Part 2: Antidebugging techniques Until now we saw the decryption procedure and the key gen procedure. We were lucky we had this bpx on 403038 and got the asm code of aescul.exe. There is still a lot of code from aescul.exe that we didn't look up to now. Before all I'd like to note the following fact I found with experiment. If patch the exe : 00403048 or eax, 00000100 with 00403048 or eax, 00000000 you'll find that the reg numbers generated by our keygen pass successfully on WinNT. And this is not all. You will receive not only the good guy message but also the bad guy message. (note: With this little patch you can make aescul.exe to accept the #reg numbers generated by our keygen under NT. +Aesculapius have said he had not been test the program under NT. So the missing messages under NT is just a bug!) Other thing we haven't done is we haven't checked the exception handler at 403393. Before doing this let's make another experiment. Let's just patch the code and remove this exception handling procedure. Setting of this procedure is patched easy with 10 NOPs:) :0040303A push 00403393 -> NOP; NOP; NOP; NOP; NOP :0040303F push dword ptr fs:[eax] -> NOP; NOP; NOP :00403042 mov dword ptr fs:[eax], esp -> NOP; NOP; NOP I'd like to note that here NOP is 90! To patch the code that removes it we should patch this: :004030FD 648F00 pop dword ptr fs:[eax] and we should work a little. The reason is that this offset normally in the executable is encrypted. So if we want to explore the execution of aescul.exe without debuggers we should hard patch the exe. This will mean to perform the decryption algorithm back to find the write bytes. We should patch 3 bytes that starts at offset FD-50=AD from the beginning of the encrypted block.In the decrypting algorithm is used the lower byte of the offset from the end of the block instead from the beginning of the block. So the first byte at 004030FD will be at offset 134- AD=87 from the end of the block and will be RORed 87 times. But ROR operation is equal for 8, F,18, 1F , etc. So when encrypting it back we should ROR the first byte 7 times, the second byte at 4030FE - 6 times and the 3-th at 4030FF - byte 5 times. Before the ROR we should find the NEG() of the patch. NEG(90) = NOT 90 = 6F = 01101111. ROR 6F, 7 = ROR 01101111, 7 = 11011110 = DE ROR 6F, 6 = ROR 01101111, 6 = 10111101 = BD ROR 6F, 5 = ROR 01101111, 5 = 01111011 = 7B so finally the required patch that corresponds to NOP, NOP, NOP will be: :004030FD DEBD7B nop, nop, nop (encoded) When you patch the executable, without patching the OR EAX, 00000100 instruction, and running the patched aescul.exe you'll find this impressive result: aescul2.exe: Single Step Exception 0x80000004 at adress 0x403050 (WinNT) AESCUL95_EXC caused an exception 01H in module AESCUL95_EXC.EXE at 013f:00403050. Bytes at CS:EIP: 33 f6 33 ff 33 d2 8b 2d 12 4b 40 00 bf 02 45 40 (Win95) If we take a look at the description of the Trap Flag we'll find that when this flag is set the processor goes into Single Step Mode and after every step (executed instruction) an exception will be generated. This exception will be handled by the "exception handler" if any. Elsewhere the default windows exception handler will handle it and will show the above messages. But if there are other exception handlers, as SoftIce for example, the things will go rather complicated. The last thing I'd like to note is that the exception is raised after the execution of the instruction next to popfd. So this result shows the normal execution of aescul.exe without debugger. This means that in the original aescul.exe this exception is raised and the exception handling procedure handles it. So lets now have a look at this procedure. Just before this I'd like to note what stays at the beginning of the CODE section of aescul.exe: 00401000 EB14 jmp 00401016 00401002 58344000 DWORD 00403458 00401006 5C344000 DWORD 0040345C 0040100A 8F344000 DWORD 0040348F 0040100E 9E344000 DWORD 0040349E 00401012 A0344000 DWORD 004034A0 00401016 - Program Entry Point And here is the heaviest stuff of all the proggie !!! Before proceeding below you may take a look at the _CONTEXT structure, the GetThreadContext()/SetThreadContext() functions, the debug registers Dr0 to Dr7 description (MSDN is not enough). The best will be if you write your own debugger :) WOW ! But anyway it is not so awful ... FRAGMENT 6: ----------- 00403393 push ebp 00403394 mov ebp, esp ; saves the stack in ebp !!! 00403396 call aescul.004034F1 ; KERNEL32.GetCurrentThread 0040339B mov dword ptr [0040418F], eax ; the thread handle is in eax and it ; is moved to [0040418F] 004033A0 mov dword ptr [004040BB], 0000007C ; _CONTEXT.ContextFlags = 7C (?!) = ; CONTEXT_FLOATING_POINT ; OR CONTEXT_CONTROL ; OR CONTEXT_SEGMENTS ; OR CONTEXT_DEBUG_REGISTERS ; OR CONTEXT_EXTENDED_REGISTERS 004033AA push 004040BB ; the _CONTEXT structure will be received here 004033AF push dword ptr [0040418F] ; thread handle 004033B5 call aescul.004034E5 ; KERNEL32.GetThreadContext ; if eax=1 the function is succeeded ; under WinNT - 0 (?) !!! ; under Win95 - 1 004033BA mov dword ptr [004040BF], eax ; 004033BF mov dword ptr [004040C3], eax ; Dr1 = 0/1 004033C4 mov dword ptr [004040C7], eax ; Dr2 = 0/1 004033C9 mov dword ptr [004040CB], eax ; Dr3 = 0/1 004033CE mov dword ptr [004040D3], 000024FF ; Dr7 = 000024FF Lets have a look what means this 24FF. The Dr7 register is something like a flag register for debugging purposes. So this are the flags: Flags G RGL GLGLGLGL of Dr7: D sEE 33221100 24FF = 00100100 11111111 The most important think is setting of the GD flag. After this in any try of accessing the debug register from another application, like SoftIce, will generate a General-Detect Exception. The idea of this exception and this GD flag is to provide a full control over the debug registers when is necessary. This automatically means that after SetThreadContext() if you trace in sice this exception will be generated and you'll be again at the beginning of the exception handler at 403393. 004033D8 mov dword ptr [004040BB], 00000018 ; _CONTEXT.ContextFlags = 18 = ; CONTEXT_DEBUG_REGISTERS ; OR CONTEXT_FLOATING_POINT 004033E2 push 004040BB ; push the _CONTEXT structure 004033E7 push dword ptr [0040418F] ; thread handle 004033ED call aescul.004034F7 ; KERNEL32.SetThreadContext ; again unsuccessfull call under NT!!! ; and succesfull under Win95 If you set a bpx on 403393 and trace down under Win95 (with F10), immediately after the call to SetThreadContext() you'll be at 403393 again. The reason is that General-Detect Exception which is handled by the first registered exception handler - this one at 403393. If you bpx after the call to SetThreadContext(), when the SoftIce stops you'll see this: 004033ED Call SetThreadContext 004033F2 Int 3 <- You are here. After Ctrl+D <- your Windows (or exactly SoftIce) will freez your machine 004033F3 Inc ebp By the way, if you have a bpx anywhere after SetThreadContext() in the exception handler of aescul.exe the same windows "boom" will appear. The reason is this change of Dr7. The above calling of this Set/Get ThreadContext is not strictly needed for the normal flow of aescul.exe. So these are the APIs +Aesculpius refuses to note to not "spoil the fun". But they makes a big problems if we try to trace through the code. They also shows an advanced way to defeat debuggers, or may be lamers :) Lets continue with the code: 004033F2 mov eax, dword ptr [ebp+10] ; ebp point to the stack in the current ; call of the exception handler ; [ebp+10] point to a _CONTEXT structure (?) 004033F5 mov edi, eax ; _CONTEXT 004033F7 mov ebx, dword ptr [edi+000000B8] ; EBX points to the EIP, the program should ; contunue after exiting the exception ; handler 004033FD cmp byte ptr [ebx], CC ; is the first instruction INT3 00403400 je 0040341E ; if so jmp to 40341E 00403402 cmp byte ptr [ebx], 9D ; If the first instruction POPFD ; this shouldn't happen ! 00403405 je 00403411 ; this shouldn't jump 00403407 or dword ptr [edi+000000C0], 00000100 ; EFlags=EFlags OR SINGLE_STEP CPU Mode 00403411 mov eax, dword ptr [ebp+08] ; eax points to debug information structure 00403414 cmp dword ptr [eax], 80000003 ; Is the exception a break point 0040341A je 0040341E 0040341C jmp aescul.00403452 ; if no breakpoint jmp 403452 |* Referenced by jumps from (C)00403400, (C)0040341A ; handler for INT3 and for breakpoints | 0040341E xor eax, eax ; 00403420 mov al, byte ptr [ebx+01] ; bl contains the second byte from the ; offset that eaxception has been raised 00403423 mov dword ptr [004041A3], eax ; stores this byte byte in 4041A3 00403428 lea eax, dword ptr [edi+000000B8] ; eax contains the EIP in the time of the ; exception 0040342E push eax 0040342F push edx ; 00403430 mov eax, 00000005 ; eax=5 00403435 xor edx, edx ; edx=0 00403437 xor ebx, ebx ; ebx=0 00403439 mov bl, byte ptr [004041A3] ; ebx=BYTE2 0040343F xchg eax,ebx ; eax=BYTE2, ebx=5 00403440 div ebx ; eax=BYTE2 div 5; edx= BYTE2 mod 5 00403442 xchg edx, ebx ; edx=5; ebx=BYTE2 mod 5 00403444 pop edx ; 00403445 pop eax ; 00403446 mov edi, 00401002 ; mov [edi], 00403458 0040344B lea esi, dword ptr [edi+4*ebx] ; mov [esi], 0040345C This code just randomly (random_value mod 5) choose the address of a "bad procedure" from where the program will continue to execute after exiting all the exception handlers, but only if there has been a breakpoint exception in the exception handler of aescul.exe. If there were no breakpoint then the execution will continue on the next instruction. Note also that the processor is set again in Single Step Mode at 00403407 and this will generate new single step exception after execution of this next instruction. 0040344E mov ebx, dword ptr [esi] ; bpx points to "bad procedure" 00403450 mov dword ptr [eax], ebx ; changes the EIP |* Referenced by jumps (U)0040341C ; jmp here if exception is not a breakpoint | 00403452 xor eax, eax ; 00403454 mov esp, ebp ; this changes the stack that is equal to ; calling SetThreadContext() !!! 00403456 pop ebp ; restores ebp 00403457 ret ; Returns to next instruction, to the ; beginning of a "bad procedure" or to ; other exception handler if registered And here are the 5 "bad procedure"s ----------------------------------- |* This will cause an exception | |* The offset is contained at 00401002 + 0 x 4 | 00403458 xor eax, eax 0040345A mov eax, dword ptr [eax] ; Access Violation = CALL 00403393 |* This will cause an exception | |* The offset is contained at 00401002 + 1 x 4 | 0040345C mov eax, 0000000F ; 00403461 xor ecx, ecx 00403463 div ecx ; Division by Zero = CALL 00403393 ........ |* | |* The offset is contained at 00401002 + 2 x 4 | 0040348F mov ecx, 0000020D ; 00403494 xor eax, eax 00403496 mov edi, 000011F4 ; (?) 0040349B stosd 0040349C loop 0040349B |* | |* The offset is contained at 00401002 + 3 x 4 | 0040349E jmp aescul.0040349E ; FOREVER LOOP |* | |* The offset is contained at 00401002 + 4 x 4 | 004034A0 mov edi, 80000000 ; 004034A5 xor eax, eax 004034A7 mov ecx, EEEEFFFF 004034AC stosd 004034AD loop 004034AC And finally here is the code that first generates (raises) an exception: ------------------------------------------------------------------------ FRAGMENT 7: ----------- 00403038 xor eax, eax 0040303A push 00403393 ; 0040303F push dword ptr fs:[eax] ; 00403042 mov dword ptr fs:[eax], esp ; 00403045 pushfd ; pushes the flags 00403046 pushfd ; pushes the flags again 00403047 pop eax ; pops the flags into eax 00403048 or eax, 00000100 ; sets Trap Flag up (SINGLE STEP MODE !!!) 0040304D push eax ; pushes eax 0040304E popfd ; pops flags !!! 0040304F nop ; this is the first instruction after popfd ; the esxception handlig procedure wll be activated ; so this is reference to 00403393 !!! The last parts of the aescul.exe asm code from 403188 to 40321F is just the normal message loop for the windows messages. There all the messages are handled, also the pressing of "OK" button. Some ideas to improve aescul.exe -------------------------------- 1) To put the decryption procedure call in the exception handler and it to be called only if no debugger present, no breakpoint exceptions 2) To use in the decryption procedure a param that is changed in the exception handler if no debugging is found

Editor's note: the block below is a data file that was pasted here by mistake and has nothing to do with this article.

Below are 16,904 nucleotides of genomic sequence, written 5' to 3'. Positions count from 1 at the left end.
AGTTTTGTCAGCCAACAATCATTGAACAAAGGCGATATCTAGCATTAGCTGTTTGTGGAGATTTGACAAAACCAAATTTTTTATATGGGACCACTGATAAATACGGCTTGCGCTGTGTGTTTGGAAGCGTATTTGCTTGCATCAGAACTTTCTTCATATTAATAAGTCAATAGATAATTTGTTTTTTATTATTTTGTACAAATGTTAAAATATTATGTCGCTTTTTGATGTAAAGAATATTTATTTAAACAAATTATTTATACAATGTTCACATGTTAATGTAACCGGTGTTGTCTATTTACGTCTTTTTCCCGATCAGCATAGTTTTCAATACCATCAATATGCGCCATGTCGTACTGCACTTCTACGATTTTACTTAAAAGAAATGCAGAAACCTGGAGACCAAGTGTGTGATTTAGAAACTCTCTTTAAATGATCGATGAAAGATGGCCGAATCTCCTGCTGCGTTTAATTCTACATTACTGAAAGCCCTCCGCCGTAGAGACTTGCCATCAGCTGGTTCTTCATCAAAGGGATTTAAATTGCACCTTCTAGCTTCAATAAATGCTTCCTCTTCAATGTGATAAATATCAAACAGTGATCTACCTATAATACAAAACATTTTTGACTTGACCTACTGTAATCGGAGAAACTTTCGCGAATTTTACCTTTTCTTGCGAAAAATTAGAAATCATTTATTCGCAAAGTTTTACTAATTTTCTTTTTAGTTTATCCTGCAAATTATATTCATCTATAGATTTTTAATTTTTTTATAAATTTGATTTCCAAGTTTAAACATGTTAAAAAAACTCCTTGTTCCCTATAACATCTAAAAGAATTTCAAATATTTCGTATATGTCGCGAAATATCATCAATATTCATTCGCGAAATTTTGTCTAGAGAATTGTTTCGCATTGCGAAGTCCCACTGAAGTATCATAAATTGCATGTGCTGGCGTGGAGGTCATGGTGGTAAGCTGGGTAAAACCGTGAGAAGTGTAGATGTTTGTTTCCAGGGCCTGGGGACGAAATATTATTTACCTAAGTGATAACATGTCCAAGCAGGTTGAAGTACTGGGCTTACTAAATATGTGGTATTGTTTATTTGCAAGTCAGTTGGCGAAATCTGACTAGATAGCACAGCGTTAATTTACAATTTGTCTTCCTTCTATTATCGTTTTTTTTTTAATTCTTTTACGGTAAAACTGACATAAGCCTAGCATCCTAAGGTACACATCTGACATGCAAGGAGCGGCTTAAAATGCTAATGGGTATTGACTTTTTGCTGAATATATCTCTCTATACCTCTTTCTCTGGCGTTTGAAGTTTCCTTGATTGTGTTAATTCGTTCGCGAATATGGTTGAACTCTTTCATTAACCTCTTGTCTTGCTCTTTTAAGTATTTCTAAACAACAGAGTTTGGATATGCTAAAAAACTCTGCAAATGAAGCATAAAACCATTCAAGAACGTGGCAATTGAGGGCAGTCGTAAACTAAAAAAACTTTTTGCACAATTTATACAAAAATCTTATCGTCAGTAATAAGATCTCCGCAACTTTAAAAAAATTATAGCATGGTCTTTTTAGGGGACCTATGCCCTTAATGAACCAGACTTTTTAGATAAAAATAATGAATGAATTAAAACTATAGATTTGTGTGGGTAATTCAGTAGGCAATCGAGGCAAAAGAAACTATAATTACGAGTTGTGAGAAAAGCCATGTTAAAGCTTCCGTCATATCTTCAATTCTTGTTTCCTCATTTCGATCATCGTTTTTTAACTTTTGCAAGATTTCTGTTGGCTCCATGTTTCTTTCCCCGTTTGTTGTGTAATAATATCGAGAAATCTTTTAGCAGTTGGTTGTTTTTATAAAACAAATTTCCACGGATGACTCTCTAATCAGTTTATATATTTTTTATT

If you find in the essay any wrong comments or descriptions, please feel free to mail me at d_Fixer@hotmail.com Thanks to xavier.